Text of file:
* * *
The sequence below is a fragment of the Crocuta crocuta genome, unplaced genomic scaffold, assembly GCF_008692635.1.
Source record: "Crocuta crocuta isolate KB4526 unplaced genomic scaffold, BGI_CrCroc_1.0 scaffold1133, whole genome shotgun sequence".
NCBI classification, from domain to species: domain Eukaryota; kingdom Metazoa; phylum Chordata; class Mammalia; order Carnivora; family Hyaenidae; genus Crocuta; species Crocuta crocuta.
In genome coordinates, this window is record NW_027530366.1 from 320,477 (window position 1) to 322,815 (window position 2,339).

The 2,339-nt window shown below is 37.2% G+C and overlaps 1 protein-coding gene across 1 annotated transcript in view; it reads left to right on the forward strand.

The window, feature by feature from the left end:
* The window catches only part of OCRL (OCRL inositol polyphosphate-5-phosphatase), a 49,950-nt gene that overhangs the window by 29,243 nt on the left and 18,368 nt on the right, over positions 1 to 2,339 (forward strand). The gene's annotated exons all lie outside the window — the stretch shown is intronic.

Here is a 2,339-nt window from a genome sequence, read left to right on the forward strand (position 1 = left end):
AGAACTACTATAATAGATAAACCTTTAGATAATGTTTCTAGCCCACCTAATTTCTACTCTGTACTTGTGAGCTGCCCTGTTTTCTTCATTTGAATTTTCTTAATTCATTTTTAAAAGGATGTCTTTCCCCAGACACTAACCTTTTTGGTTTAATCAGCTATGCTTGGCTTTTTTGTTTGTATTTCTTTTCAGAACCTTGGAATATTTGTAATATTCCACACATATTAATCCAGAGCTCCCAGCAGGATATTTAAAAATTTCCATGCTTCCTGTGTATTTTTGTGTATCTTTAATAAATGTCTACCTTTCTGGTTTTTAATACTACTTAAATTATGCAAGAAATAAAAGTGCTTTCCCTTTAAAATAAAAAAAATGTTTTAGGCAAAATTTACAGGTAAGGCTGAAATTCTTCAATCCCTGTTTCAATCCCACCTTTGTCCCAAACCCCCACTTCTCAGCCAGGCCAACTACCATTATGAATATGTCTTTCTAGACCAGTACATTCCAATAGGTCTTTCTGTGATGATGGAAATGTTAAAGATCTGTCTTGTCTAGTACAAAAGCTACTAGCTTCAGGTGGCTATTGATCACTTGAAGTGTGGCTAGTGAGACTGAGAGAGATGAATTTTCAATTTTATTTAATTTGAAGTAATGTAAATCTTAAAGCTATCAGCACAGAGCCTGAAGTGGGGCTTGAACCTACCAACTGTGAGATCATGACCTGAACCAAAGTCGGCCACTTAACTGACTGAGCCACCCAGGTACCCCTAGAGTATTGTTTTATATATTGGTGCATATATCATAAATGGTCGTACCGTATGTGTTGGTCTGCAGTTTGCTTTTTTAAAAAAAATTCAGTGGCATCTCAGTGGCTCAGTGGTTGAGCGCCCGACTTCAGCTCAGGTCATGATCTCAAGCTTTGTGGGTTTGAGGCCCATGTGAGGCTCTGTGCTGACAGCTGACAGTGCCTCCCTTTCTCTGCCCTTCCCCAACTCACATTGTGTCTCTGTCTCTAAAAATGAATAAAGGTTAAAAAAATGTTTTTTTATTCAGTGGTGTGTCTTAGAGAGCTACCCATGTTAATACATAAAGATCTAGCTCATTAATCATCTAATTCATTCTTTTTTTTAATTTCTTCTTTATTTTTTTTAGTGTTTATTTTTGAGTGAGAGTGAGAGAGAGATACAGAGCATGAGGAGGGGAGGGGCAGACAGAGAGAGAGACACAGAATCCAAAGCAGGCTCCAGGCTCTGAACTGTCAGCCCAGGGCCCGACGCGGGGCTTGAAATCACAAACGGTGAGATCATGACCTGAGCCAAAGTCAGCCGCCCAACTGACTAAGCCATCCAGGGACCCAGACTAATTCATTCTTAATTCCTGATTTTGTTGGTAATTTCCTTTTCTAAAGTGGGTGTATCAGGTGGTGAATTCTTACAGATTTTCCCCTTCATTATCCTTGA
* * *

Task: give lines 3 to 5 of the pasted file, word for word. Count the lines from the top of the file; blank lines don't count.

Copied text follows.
NCBI classification, from domain to species: domain Eukaryota; kingdom Metazoa; phylum Chordata; class Mammalia; order Carnivora; family Hyaenidae; genus Crocuta; species Crocuta crocuta.
In genome coordinates, this window is record NW_027530366.1 from 320,477 (window position 1) to 322,815 (window position 2,339).

The 2,339-nt window shown below is 37.2% G+C and overlaps 1 protein-coding gene across 1 annotated transcript in view; it reads left to right on the forward strand.